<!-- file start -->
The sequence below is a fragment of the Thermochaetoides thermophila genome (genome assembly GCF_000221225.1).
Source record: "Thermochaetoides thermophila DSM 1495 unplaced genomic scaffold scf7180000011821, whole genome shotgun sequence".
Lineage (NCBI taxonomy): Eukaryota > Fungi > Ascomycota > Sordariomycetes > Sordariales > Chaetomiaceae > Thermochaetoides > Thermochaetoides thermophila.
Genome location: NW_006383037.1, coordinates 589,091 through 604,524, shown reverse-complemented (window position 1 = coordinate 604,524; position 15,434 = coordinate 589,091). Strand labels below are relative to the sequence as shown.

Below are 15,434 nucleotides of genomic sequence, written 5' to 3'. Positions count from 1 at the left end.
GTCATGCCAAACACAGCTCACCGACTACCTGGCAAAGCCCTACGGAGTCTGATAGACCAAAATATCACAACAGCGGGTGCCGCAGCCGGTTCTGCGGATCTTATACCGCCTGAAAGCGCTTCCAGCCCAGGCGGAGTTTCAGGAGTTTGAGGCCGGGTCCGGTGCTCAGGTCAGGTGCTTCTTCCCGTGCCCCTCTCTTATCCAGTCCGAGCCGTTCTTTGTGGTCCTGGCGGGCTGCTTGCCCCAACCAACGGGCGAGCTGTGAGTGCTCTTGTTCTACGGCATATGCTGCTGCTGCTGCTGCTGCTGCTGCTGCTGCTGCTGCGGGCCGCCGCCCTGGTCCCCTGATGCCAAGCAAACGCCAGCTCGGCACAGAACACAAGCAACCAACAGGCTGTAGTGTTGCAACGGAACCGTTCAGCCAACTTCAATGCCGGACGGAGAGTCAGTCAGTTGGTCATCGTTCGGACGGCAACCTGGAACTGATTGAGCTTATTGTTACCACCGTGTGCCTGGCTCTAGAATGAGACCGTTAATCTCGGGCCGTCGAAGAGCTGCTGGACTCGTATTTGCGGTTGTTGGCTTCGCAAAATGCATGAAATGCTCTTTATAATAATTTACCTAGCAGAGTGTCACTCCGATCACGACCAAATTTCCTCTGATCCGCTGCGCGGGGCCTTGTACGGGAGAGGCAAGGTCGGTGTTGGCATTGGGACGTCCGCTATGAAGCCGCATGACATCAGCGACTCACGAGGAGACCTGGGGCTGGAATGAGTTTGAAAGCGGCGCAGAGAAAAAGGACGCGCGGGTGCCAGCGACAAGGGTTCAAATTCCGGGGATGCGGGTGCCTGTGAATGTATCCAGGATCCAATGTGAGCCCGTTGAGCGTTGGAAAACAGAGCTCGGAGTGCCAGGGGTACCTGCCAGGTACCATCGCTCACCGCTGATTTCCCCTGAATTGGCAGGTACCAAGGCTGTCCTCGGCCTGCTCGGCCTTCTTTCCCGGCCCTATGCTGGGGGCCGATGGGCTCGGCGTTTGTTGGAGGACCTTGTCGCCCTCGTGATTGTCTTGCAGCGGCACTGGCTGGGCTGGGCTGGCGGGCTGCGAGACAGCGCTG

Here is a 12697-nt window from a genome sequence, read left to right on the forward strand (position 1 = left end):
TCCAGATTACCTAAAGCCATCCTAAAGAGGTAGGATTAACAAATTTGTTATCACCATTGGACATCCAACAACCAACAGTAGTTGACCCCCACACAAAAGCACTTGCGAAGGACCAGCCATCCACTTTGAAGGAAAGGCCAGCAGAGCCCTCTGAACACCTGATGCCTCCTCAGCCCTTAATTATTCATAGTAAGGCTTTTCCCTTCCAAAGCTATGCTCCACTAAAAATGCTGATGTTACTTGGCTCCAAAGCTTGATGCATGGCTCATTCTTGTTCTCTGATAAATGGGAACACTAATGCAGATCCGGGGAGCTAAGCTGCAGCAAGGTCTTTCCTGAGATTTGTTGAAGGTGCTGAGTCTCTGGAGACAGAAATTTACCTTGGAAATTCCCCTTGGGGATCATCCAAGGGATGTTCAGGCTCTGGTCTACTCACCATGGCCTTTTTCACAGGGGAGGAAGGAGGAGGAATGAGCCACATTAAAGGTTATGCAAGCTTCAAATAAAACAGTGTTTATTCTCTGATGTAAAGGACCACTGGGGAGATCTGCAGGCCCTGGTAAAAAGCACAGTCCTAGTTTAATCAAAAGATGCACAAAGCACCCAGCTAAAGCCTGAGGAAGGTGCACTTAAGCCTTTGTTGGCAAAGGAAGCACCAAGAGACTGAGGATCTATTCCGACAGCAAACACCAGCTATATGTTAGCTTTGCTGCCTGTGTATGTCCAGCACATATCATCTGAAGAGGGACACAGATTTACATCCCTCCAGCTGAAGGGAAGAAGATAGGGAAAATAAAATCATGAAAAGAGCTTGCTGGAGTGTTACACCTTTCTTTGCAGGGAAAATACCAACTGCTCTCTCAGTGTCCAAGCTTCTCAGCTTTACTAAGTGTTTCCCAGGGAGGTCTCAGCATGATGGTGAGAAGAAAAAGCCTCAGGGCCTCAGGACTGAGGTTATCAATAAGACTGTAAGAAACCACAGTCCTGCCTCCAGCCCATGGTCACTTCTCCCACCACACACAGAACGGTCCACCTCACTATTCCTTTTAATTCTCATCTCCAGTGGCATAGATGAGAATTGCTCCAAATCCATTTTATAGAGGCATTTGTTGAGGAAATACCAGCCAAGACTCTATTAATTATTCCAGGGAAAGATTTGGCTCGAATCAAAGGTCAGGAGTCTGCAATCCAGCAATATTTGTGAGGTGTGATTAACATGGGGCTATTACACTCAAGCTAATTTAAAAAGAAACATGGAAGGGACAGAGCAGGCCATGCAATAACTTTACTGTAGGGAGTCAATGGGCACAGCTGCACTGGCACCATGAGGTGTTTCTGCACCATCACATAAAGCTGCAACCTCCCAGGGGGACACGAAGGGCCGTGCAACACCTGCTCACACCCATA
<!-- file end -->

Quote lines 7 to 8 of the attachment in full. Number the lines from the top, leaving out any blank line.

Here is a 12697-nt window from a genome sequence, read left to right on the forward strand (position 1 = left end):
TCCAGATTACCTAAAGCCATCCTAAAGAGGTAGGATTAACAAATTTGTTATCACCATTGGACATCCAACAACCAACAGTAGTTGACCCCCACACAAAAGCACTTGCGAAGGACCAGCCATCCACTTTGAAGGAAAGGCCAGCAGAGCCCTCTGAACACCTGATGCCTCCTCAGCCCTTAATTATTCATAGTAAGGCTTTTCCCTTCCAAAGCTATGCTCCACTAAAAATGCTGATGTTACTTGGCTCCAAAGCTTGATGCATGGCTCATTCTTGTTCTCTGATAAATGGGAACACTAATGCAGATCCGGGGAGCTAAGCTGCAGCAAGGTCTTTCCTGAGATTTGTTGAAGGTGCTGAGTCTCTGGAGACAGAAATTTACCTTGGAAATTCCCCTTGGGGATCATCCAAGGGATGTTCAGGCTCTGGTCTACTCACCATGGCCTTTTTCACAGGGGAGGAAGGAGGAGGAATGAGCCACATTAAAGGTTATGCAAGCTTCAAATAAAACAGTGTTTATTCTCTGATGTAAAGGACCACTGGGGAGATCTGCAGGCCCTGGTAAAAAGCACAGTCCTAGTTTAATCAAAAGATGCACAAAGCACCCAGCTAAAGCCTGAGGAAGGTGCACTTAAGCCTTTGTTGGCAAAGGAAGCACCAAGAGACTGAGGATCTATTCCGACAGCAAACACCAGCTATATGTTAGCTTTGCTGCCTGTGTATGTCCAGCACATATCATCTGAAGAGGGACACAGATTTACATCCCTCCAGCTGAAGGGAAGAAGATAGGGAAAATAAAATCATGAAAAGAGCTTGCTGGAGTGTTACACCTTTCTTTGCAGGGAAAATACCAACTGCTCTCTCAGTGTCCAAGCTTCTCAGCTTTACTAAGTGTTTCCCAGGGAGGTCTCAGCATGATGGTGAGAAGAAAAAGCCTCAGGGCCTCAGGACTGAGGTTATCAATAAGACTGTAAGAAACCACAGTCCTGCCTCCAGCCCATGGTCACTTCTCCCACCACACACAGAACGGTCCACCTCACTATTCCTTTTAATTCTCATCTCCAGTGGCATAGATGAGAATTGCTCCAAATCCATTTTATAGAGGCATTTGTTGAGGAAATACCAGCCAAGACTCTATTAATTATTCCAGGGAAAGATTTGGCTCGAATCAAAGGTCAGGAGTCTGCAATCCAGCAATATTTGTGAGGTGTGATTAACATGGGGCTATTACACTCAAGCTAATTTAAAAAGAAACATGGAAGGGACAGAGCAGGCCATGCAATAACTTTACTGTAGGGAGTCAATGGGCACAGCTGCACTGGCACCATGAGGTGTTTCTGCACCATCACATAAAGCTGCAACCTCCCAGGGGGACACGAAGGGCCGTGCAACACCTGCTCACACCCATA